Trout Unlimited Calls White River National Forest Flow Protection Plan “Misguided”
Director, Colorado Water Project
303/440-2937 x. 11
6/4/2002 -- Denver, Colo. -- Trout Unlimited (TU) says that key parts of a new Forest Service management plan for the White River National Forest are misguided and a retreat from a previous draft plan that protected fisheries. The White River is the nation’s 5th most visited National Forest and home to some of Colorado’s best trout fisheries, including the Eagle, Fryingpan and Roaring Fork Rivers.
In 1999, White River forest officials issued a draft to revise the 1984 Forest Plan. After unprecedented Congressional attention and sifting through tens of thousands of comments, the Forest Service released its Final Plan today. The plan will guide the management of over two million acres of national forest lands for the next 15 years.
While in 1999, after extensive public outreach lasting five years, Forest officials recommended a draft plan that would have placed a priority on habitat preservation and environmental protection, the Final Plan retreated from these priorities in favor of managing for “multiple resource outputs.”
The Final Plan dropped the draft plan’s goal of protecting stream flows on at least 10% of Forest streams over ten years. It also softened the draft's standard for requiring flow protection, including, if necessary by using the Forest Service's permitting authority to impose bypass flows to keep water in streams.
While the Final Plan does include standards to protect habitat for self-sustaining fisheries and to require minimizing damage and “otherwise protecting the environment” where a private water development project will adversely affect a Forest stream, it lacks any quantifiable standards and doesn’t assert the full range of the Forest Service’s legal authorities for flow protection. TU volunteer John Trammell with the Grand Valley Anglers in Grand Junction said that, “The Final Plan includes vague promises to protect resources, but offers no meaningful direction on how much protection is needed and how it will be provided. The Forest Service is saying to the public ‘trust us’ – but without binding standards, that requires the public to take a difficult leap of faith.”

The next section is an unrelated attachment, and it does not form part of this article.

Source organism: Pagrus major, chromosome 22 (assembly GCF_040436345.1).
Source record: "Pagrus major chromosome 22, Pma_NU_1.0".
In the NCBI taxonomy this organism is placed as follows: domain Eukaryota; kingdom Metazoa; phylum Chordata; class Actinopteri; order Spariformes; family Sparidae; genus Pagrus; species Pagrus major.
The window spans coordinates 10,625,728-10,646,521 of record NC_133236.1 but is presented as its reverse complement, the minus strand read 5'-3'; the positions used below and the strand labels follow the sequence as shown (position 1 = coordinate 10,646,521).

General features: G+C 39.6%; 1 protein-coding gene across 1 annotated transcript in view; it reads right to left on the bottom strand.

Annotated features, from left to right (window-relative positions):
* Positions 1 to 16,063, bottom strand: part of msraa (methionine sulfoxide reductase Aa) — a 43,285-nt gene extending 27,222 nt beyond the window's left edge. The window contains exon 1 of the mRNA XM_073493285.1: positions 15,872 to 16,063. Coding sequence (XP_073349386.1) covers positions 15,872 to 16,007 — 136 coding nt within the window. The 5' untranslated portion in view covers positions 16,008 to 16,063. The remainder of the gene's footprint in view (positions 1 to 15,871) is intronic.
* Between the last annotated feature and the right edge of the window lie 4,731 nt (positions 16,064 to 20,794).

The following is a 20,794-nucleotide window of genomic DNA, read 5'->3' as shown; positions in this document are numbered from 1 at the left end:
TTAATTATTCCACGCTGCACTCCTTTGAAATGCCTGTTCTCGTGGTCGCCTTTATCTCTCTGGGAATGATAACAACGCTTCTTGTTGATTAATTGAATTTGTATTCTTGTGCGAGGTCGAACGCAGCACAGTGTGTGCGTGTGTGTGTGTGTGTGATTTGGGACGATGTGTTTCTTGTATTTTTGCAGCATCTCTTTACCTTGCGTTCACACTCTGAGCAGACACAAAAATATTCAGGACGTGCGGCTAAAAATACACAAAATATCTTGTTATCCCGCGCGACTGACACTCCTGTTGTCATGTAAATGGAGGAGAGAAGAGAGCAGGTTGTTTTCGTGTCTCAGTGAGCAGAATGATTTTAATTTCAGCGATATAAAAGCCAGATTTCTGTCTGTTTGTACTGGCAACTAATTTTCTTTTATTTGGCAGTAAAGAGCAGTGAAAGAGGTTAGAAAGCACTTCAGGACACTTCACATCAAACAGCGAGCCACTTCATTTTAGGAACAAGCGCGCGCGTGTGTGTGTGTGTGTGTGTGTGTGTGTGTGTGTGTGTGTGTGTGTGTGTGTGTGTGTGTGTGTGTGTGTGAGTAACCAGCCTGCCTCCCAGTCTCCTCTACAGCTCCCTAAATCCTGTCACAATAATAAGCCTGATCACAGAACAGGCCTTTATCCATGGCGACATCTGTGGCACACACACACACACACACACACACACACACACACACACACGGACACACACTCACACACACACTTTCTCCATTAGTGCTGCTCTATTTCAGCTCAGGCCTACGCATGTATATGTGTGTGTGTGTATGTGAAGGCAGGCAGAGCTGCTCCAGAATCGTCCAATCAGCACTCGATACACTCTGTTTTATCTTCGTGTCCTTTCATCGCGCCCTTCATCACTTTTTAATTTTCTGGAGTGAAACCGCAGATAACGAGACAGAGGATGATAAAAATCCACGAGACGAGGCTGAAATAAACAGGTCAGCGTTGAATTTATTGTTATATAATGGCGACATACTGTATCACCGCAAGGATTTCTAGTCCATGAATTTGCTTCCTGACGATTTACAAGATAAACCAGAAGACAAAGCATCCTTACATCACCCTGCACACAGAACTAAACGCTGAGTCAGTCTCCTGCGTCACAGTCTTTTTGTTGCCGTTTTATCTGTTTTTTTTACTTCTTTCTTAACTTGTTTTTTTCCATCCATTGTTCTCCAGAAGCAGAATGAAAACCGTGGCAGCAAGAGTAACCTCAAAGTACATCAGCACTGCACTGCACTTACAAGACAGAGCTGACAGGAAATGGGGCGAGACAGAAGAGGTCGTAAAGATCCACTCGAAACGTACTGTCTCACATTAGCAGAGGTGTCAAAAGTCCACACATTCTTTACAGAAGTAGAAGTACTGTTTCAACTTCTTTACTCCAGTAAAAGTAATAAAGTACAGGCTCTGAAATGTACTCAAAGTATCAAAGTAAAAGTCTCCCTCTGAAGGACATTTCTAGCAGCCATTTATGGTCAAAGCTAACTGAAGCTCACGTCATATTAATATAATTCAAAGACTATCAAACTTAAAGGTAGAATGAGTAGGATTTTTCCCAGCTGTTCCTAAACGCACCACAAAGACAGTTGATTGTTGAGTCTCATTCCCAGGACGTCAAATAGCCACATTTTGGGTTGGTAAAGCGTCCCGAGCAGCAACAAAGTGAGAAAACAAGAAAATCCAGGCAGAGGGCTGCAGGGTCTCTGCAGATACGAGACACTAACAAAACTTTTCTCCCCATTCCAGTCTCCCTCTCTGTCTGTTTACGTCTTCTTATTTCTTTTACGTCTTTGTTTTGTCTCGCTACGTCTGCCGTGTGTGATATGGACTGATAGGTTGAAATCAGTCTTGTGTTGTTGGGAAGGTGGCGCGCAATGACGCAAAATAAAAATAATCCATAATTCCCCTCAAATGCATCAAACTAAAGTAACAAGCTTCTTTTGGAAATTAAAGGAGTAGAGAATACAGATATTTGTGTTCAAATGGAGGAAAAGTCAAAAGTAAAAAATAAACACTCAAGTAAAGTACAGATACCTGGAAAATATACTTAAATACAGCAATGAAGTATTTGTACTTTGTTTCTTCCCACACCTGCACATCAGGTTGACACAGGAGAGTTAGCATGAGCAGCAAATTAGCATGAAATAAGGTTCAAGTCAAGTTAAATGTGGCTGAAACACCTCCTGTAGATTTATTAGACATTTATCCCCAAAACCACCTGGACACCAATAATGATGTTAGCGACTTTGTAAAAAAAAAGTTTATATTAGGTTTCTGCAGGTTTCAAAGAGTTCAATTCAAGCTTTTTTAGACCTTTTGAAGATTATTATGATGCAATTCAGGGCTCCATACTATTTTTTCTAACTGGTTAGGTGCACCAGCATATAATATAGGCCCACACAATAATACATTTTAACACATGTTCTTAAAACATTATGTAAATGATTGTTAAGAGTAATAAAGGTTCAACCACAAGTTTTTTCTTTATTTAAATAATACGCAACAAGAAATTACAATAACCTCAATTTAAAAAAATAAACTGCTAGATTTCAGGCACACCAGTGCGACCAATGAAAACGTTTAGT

And while the Final Plan does not explicitly embrace the strategy urged by some of clear-cutting trees to increase the amount of water flowing off Forest lands, the fact that the Final Plan substantially increases the number of acres available for logging from the amount in draft preferred alternative leaves open this approach. Melinda Kassen, TU's Colorado Water Project Director questioned the wisdom of that decision, “While it appears that the Forest Service wisely refused to endorse ‘logging for water’ explicitly, TU is dismayed that, by increasing the acreage available for logging by one-third over present, they have allowed the possible use of this misguided strategy which can decimate local rivers and fisheries for almost completely illusory gains in water yield.”
There were also some positive changes between the draft and final plans. Most notably, the Final Plan now includes expanded protections for at-risk Colorado River cutthroat trout, the native trout on the White River National Forest. David Nickum, Executive Director of TU’s Colorado Council, said, “The Plan includes strong standards and guidelines for protecting and recovering native trout, and we hope other forests will follow suit in their plan revisions as well.”
In addition, Nickum commended the Forest Service for recognizing the importance of including fish (brook trout and brown trout) in the list of species the Forest will monitor to assess forest health. “For watersheds, fish in a stream are like the miner’s canary – key indicators of the ecosystem’s health. We are gratified that the Forest Service ultimately agreed to look at how fish are faring when analyzing the White River's health.”
Kassen also expressed disappointment that the Forest failed to include any objective watershed protection standards. “Beyond acknowledging the importance of watersheds and their intent to inventory watersheds, the Forest Service missed the opportunity to create meaningful strategies and guidelines that would protect watersheds from specific project impacts or map an objective course for restoring degraded watersheds," she said.
In addition, the Plan allows continued logging and road construction in more than half of the Forest's roadless areas. “Despite overwhelming support for protecting roadless areas and the best effort of the Forest's staff, the Plan fails to protect many of these vital areas,” said Colorado Trout Unlimited President Ken McClatchy. “The Forest Service will reap a harvest of controversy and conflict with every ill-advised effort to enter roadless areas.”
Trout Unlimited is the nation's leading coldwater conservation organization and is dedicated to the protection and enhancement of trout and salmon rivers and streams and their watersheds. The organization has over 130,000 members in North America, including 8,200 members in Colorado.
For more information: David Nickum 303/440-2937 x. 12, John Trammell 970/243-4304